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Culture and parks: incorporating cultural ecosystem services into conservation in the Tibetan region of Southwest China

Jun He, National Centre for Borderland Ethnic Studies in Southwest China, Yunnan University; School of Ethnology and Sociology, Yunnan University
Na Guo, National Centre for Borderland Ethnic Studies in Southwest China, Yunnan University; Yunnan Academy of Social Sciences


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In China, along with other countries in the Global South, the number of national parks is rapidly increasing. The primary objectives of this increase are to protect global biodiversity and ecosystem services. These national parks are often established in areas rich in biodiversity and abundant in cultural diversity. Current conservation policies and practices take some considerations of cultural ecosystem services (CES). Despite these efforts, many policies and practices do not meaningfully incorporate local voices in conservation and development endeavors, but rather merely select conservation as an ambiguous goal, or focus on promoting the recreational or touristic value of a local region. Meaningfully incorporating CES into conservation measures thus presents a global challenge. Using empirically grounded case studies in Pudacuo National Park in the Tibetan region of Southwest China as an example, this research documents the processes by which CES were incorporated into both conservation efforts and the construction of this national park. We argue that examining CES should be contextualized via the exploration of cultural practices within specific locales. Incorporating CES can contribute to the success of conservation efforts, and this incorporation can also meet local spiritual and religious needs. The policy implication emerging from this research is that the current policies that guide the development of national parks in China and beyond must recognize local cultural practices and consider local cultural needs to highlight inclusivity when planning conservation projects.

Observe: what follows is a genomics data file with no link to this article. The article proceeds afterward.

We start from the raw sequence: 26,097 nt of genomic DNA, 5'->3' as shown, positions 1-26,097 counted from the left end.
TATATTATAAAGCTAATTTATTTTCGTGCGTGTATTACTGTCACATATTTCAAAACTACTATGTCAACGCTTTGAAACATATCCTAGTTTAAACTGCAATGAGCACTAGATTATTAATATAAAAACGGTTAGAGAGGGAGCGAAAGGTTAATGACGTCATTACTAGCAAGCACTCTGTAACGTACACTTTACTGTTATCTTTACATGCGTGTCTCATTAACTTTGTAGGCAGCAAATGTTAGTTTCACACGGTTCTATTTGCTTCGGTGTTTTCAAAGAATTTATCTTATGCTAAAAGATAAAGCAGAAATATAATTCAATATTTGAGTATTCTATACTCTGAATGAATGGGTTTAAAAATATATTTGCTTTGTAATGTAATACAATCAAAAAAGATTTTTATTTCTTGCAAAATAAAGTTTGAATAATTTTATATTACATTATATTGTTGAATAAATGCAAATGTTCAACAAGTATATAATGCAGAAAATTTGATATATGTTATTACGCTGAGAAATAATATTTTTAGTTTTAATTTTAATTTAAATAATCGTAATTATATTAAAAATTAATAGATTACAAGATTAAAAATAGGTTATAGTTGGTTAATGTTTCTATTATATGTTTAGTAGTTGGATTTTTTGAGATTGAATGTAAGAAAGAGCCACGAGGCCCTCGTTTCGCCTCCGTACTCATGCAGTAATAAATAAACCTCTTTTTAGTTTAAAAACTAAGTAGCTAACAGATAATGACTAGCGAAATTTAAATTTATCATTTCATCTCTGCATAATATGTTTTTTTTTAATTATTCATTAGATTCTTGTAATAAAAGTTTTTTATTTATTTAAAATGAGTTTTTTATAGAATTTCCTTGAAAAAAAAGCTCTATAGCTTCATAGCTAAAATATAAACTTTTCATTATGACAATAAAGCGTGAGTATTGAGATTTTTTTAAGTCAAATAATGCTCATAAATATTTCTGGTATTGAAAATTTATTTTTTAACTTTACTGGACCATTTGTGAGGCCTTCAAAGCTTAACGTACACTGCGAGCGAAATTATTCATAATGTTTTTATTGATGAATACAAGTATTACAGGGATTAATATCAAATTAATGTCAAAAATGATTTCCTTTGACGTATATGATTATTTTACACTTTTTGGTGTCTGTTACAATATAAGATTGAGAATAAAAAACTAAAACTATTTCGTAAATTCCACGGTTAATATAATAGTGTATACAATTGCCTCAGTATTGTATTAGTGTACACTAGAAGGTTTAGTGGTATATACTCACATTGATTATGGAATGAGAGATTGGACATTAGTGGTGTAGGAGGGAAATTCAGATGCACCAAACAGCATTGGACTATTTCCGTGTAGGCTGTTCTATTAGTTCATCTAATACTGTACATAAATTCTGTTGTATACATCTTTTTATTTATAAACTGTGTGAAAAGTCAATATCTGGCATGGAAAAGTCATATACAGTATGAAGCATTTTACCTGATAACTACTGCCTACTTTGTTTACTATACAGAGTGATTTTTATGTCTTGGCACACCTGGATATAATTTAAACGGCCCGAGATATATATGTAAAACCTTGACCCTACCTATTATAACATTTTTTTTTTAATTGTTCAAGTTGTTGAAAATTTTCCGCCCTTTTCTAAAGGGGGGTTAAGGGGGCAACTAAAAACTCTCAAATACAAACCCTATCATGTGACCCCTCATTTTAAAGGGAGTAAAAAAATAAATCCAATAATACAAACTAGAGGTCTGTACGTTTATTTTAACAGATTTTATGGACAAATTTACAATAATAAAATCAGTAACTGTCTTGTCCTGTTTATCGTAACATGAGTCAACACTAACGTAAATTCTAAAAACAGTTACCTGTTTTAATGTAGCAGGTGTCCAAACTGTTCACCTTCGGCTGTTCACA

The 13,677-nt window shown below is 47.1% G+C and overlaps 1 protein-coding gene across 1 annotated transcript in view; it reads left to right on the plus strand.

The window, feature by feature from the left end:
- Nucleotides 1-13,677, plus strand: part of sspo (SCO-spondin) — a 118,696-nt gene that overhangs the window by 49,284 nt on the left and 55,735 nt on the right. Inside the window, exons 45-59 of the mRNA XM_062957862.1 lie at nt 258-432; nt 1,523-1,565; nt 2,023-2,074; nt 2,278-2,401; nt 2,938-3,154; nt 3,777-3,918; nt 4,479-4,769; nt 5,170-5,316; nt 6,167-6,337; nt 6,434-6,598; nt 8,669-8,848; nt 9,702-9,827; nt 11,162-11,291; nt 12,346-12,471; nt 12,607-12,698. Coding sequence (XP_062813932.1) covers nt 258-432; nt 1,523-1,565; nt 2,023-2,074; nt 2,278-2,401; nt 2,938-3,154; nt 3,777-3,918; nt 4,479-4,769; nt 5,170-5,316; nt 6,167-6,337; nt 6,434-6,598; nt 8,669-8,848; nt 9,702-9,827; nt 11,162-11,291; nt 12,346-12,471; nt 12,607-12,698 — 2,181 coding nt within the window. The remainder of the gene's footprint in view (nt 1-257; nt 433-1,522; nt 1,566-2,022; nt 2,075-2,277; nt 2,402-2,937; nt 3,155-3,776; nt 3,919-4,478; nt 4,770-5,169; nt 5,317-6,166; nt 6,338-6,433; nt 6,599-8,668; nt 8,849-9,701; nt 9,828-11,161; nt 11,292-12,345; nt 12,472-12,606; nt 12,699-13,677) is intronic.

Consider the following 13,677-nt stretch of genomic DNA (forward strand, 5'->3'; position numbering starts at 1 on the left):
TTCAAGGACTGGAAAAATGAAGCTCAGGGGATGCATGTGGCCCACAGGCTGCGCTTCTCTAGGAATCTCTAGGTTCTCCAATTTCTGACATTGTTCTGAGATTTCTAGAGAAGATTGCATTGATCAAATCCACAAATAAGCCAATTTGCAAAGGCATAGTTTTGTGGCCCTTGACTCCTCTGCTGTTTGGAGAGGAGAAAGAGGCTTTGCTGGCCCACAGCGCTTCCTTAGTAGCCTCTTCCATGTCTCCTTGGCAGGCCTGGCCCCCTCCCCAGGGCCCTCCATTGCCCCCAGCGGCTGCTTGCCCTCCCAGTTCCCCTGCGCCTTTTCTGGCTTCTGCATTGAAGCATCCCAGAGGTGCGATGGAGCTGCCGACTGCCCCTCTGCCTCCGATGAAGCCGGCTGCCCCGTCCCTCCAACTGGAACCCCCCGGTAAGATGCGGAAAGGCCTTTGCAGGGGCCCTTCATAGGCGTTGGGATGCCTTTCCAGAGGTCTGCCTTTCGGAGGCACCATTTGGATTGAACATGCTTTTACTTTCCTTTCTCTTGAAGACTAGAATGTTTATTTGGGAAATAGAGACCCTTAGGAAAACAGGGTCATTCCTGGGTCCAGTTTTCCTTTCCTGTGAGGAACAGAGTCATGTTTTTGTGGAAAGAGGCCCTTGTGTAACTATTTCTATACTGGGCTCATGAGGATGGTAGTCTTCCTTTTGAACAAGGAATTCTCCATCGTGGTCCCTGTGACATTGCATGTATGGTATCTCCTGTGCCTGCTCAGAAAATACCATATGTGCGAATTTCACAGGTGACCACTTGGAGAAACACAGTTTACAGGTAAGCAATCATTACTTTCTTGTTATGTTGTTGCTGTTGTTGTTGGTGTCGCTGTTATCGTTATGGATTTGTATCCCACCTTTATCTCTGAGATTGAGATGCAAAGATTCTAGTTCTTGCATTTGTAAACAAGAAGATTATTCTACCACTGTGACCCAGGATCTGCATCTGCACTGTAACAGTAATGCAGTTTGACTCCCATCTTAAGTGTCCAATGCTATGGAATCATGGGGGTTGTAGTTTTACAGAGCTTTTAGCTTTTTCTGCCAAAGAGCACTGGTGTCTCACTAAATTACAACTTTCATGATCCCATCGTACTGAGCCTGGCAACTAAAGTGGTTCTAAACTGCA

Key words

CES; cultural needs; cultural practice; ecosystem services; nature reserve; protected areas; sacred sites

Copyright © 2021 by the author(s). Published here under license by The Resilience Alliance. This article is under a Creative Commons Attribution 4.0 International License. You may share and adapt the work provided the original author and source are credited, you indicate whether any changes were made, and you include a link to the license.

Ecology and Society. ISSN: 1708-3087